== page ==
Five or six years ago it really became clear that this whole backcountry thing was going to be my thing, one of those very few things in my life that I would be truly good at. Acute limits to my risk taking propensity and physiology had already limited how far I’d been able to progress in rock climbing and endurance mountain biking, but not only has my body always been well suited to walking, my aptitude for planning and execution already favored longer endeavors. Add in existing experience with climbing and ropework, and a willingness to learn things like whitewater and skiing, at least at a modest level, and it was clear that I could do a lot.
I have done a lot since, trips which have exceeded what I thought possible in the realms of fulfillment. I have also learned that having backpacking, especially mildly technical backpacking, be your thing is no small curse. Backpacking isn’t the only thing I like, and in this same period I’ve embraced ever more easily how much I get out of being home, and out of my career in children’s mental health. These things end up in a necessary, if not inexorable, tension with each other. Good planning can give a lot of value and intensity in short outings, and I’ve been especially proud of how much quality I’ve been able to fit into 2-5 day trips in the last year. But backpacking means long distance, which after a while means bigger terrain, which at this point in my life means either winter in the great wildernii of the lower 48, or points north. When time, season, or circumstance does not permit either a big trip or a particularly sharp and alluring trip I find it harder and harder to get enthused by backpacking, which means I do it less. This is fine, and not something I care to fight against, but when (for instance) I head out for my first overnight ski mountaineering trip in 20 months, there are some kinks to reckon with, and carbon to be blown out of the system.
And I made some big mistakes this past weekend.
Route and equipment selection was not one of them. I figured the South Fork of the Teton would have snowmachine traffic at least a little ways, allowing for some good biking, and would have plenty of good snow cover above that. I couldn’t bike all that far, but the riding was challenging and easier on the way out after a hard freeze. The relative lack of traffic up canyon made for some of the densest snowshoe hare activity I’ve seen anywhere, which logically turned up some fresh lynx tracks. I didn’t need my ice axe for either the traverse up to the cirque or the final steep bit to the saddle, but a bit more wind in the previous week and I easily could have. My new skis were light, fast (as my legs would allow), and my mounting point made them predictable and quick. My newly modified pack (more soon) carried a big winter sleeping bag and was stable enough to ski a steep (for me) line without any thought of stability problems.
My mistakes were far more pedestrian, and testament to my long held belief that those who don’t get out often or more often are at far greater risk of little things biting hard. First, I forgot a second set of skins or some kick wax, and had to voile strap my skins on for the final flat miles after too many transitions in cold dry snow rendered them useless. Second, I didn’t pull a layer for the trailbreaking in and arrived at camp, at dark, with a lot of moisture in clothing I needed to be functional the next day. Third, and by far the most egregious, I brought a small and not full fuel canister which was wildly inadequate for snow melting. I needed hot water bottles to dry all my stuff inside my sleeping bag, so I went without dinner, and was a bit cool and damp for a while, and really learned how to get the last bit of gas out of an inverted canister (warm with hands, shake lots).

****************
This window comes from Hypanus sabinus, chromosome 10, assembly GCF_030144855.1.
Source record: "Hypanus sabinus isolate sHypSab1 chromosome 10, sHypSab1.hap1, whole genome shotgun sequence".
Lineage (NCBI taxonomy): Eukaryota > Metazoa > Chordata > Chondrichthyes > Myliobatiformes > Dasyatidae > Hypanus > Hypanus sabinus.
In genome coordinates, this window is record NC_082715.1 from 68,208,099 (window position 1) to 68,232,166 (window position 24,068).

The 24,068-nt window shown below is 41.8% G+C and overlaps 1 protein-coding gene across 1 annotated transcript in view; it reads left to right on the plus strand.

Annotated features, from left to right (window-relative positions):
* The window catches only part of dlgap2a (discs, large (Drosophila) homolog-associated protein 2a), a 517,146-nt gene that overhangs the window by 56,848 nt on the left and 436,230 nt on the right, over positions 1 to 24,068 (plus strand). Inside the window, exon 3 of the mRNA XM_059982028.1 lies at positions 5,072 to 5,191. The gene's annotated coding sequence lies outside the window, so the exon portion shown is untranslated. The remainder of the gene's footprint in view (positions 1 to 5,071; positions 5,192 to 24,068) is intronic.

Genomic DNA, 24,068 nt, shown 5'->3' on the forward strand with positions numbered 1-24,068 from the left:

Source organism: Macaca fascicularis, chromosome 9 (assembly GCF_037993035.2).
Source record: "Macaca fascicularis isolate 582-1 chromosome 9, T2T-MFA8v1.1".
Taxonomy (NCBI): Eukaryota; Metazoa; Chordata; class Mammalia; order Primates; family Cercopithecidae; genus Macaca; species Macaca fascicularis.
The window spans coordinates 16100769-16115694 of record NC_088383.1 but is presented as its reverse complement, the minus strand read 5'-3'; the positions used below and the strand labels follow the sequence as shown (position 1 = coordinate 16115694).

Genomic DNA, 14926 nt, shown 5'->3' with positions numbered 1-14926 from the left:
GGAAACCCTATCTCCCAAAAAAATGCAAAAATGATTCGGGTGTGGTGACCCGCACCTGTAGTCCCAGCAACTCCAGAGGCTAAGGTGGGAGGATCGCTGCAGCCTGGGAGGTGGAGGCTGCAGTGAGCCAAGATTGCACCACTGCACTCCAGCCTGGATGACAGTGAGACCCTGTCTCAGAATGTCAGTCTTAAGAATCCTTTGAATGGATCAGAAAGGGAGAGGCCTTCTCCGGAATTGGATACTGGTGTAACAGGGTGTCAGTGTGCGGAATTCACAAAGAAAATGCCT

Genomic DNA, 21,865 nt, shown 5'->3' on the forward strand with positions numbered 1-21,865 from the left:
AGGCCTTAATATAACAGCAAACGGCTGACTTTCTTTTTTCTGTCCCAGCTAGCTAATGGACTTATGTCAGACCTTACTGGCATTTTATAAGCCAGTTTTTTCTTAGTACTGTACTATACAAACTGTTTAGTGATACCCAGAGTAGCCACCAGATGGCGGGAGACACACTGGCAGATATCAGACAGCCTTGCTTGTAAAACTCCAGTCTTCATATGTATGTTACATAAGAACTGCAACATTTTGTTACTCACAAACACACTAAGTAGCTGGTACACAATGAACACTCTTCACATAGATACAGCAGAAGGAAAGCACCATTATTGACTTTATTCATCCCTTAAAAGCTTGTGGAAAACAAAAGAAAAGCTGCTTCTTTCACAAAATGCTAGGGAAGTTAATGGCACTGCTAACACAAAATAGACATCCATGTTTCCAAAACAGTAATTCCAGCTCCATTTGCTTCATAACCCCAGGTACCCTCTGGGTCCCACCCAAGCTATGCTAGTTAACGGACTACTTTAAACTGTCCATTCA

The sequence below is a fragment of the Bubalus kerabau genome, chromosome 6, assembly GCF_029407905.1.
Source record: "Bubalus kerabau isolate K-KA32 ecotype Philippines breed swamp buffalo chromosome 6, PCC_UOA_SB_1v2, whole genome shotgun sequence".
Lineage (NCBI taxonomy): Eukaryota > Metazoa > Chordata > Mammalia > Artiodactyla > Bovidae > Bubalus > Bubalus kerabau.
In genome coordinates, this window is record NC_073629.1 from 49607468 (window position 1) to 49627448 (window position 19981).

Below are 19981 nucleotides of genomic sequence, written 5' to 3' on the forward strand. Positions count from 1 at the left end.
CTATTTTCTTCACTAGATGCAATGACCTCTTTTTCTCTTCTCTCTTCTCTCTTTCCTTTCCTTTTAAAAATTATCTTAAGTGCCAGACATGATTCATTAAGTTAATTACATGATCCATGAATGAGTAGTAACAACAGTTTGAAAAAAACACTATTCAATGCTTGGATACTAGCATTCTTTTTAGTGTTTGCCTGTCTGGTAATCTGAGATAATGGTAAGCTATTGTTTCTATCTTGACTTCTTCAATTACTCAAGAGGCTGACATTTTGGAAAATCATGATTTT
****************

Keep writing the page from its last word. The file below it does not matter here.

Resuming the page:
I woke up after a good night of sleep a bit hungry, but with dry clothes and a skim of ice on the shell of my sleeping bag. I backtracked and found an open patch of water near the top of a waterfall, and with this and short rations for the day managed to get within 600 vertical feet of the summit I had in mind. That final bit of ridge looked ugly, and decidedly not skiable, so it was easy to dedicate energy to the very skiable looking couloir which led 2000 feet right back down to the trail.
Given the amount of skiing I’ve done, or at least the amount of time I’ve spent on skis in the backcountry, I should be a much better skier than I am. Long before Ben died last January I was leery about backcountry skiing and the risk/reward calculus that comes with it. Plenty of thought lately has led me to the conclusion that I’ve been punting on that question for the most part, and need to get back in amongst it to have a more informed opinion. In this case, the tallest mountain in the Bob Marshall proper made it easy on me. The Rocky Mountain Front isn’t reknowned for great skiing, mainly because the wind moves snow with haste and vigor. But the mountains are steep and immediate, and in this case gave me a 35-40 degree chute with a nicely windbuffed surface and feet of well compacted, stable snow. Not a weak layer or inversion to be found. As can be seen in the video, not classic ripping conditions, nor an especially difficult line, but I was well beyond pleased to find both predictable surfaces and good stability for my biggest backcountry line to date.
I’m not entirely sure what the next few years of my backcountry career is going to look like, at least outside of hunting and figuring out how to backpack with a newborn and 3 year old. But we’re in Montana for the foreseeable future, and when you get a winter like this one, that means skiing.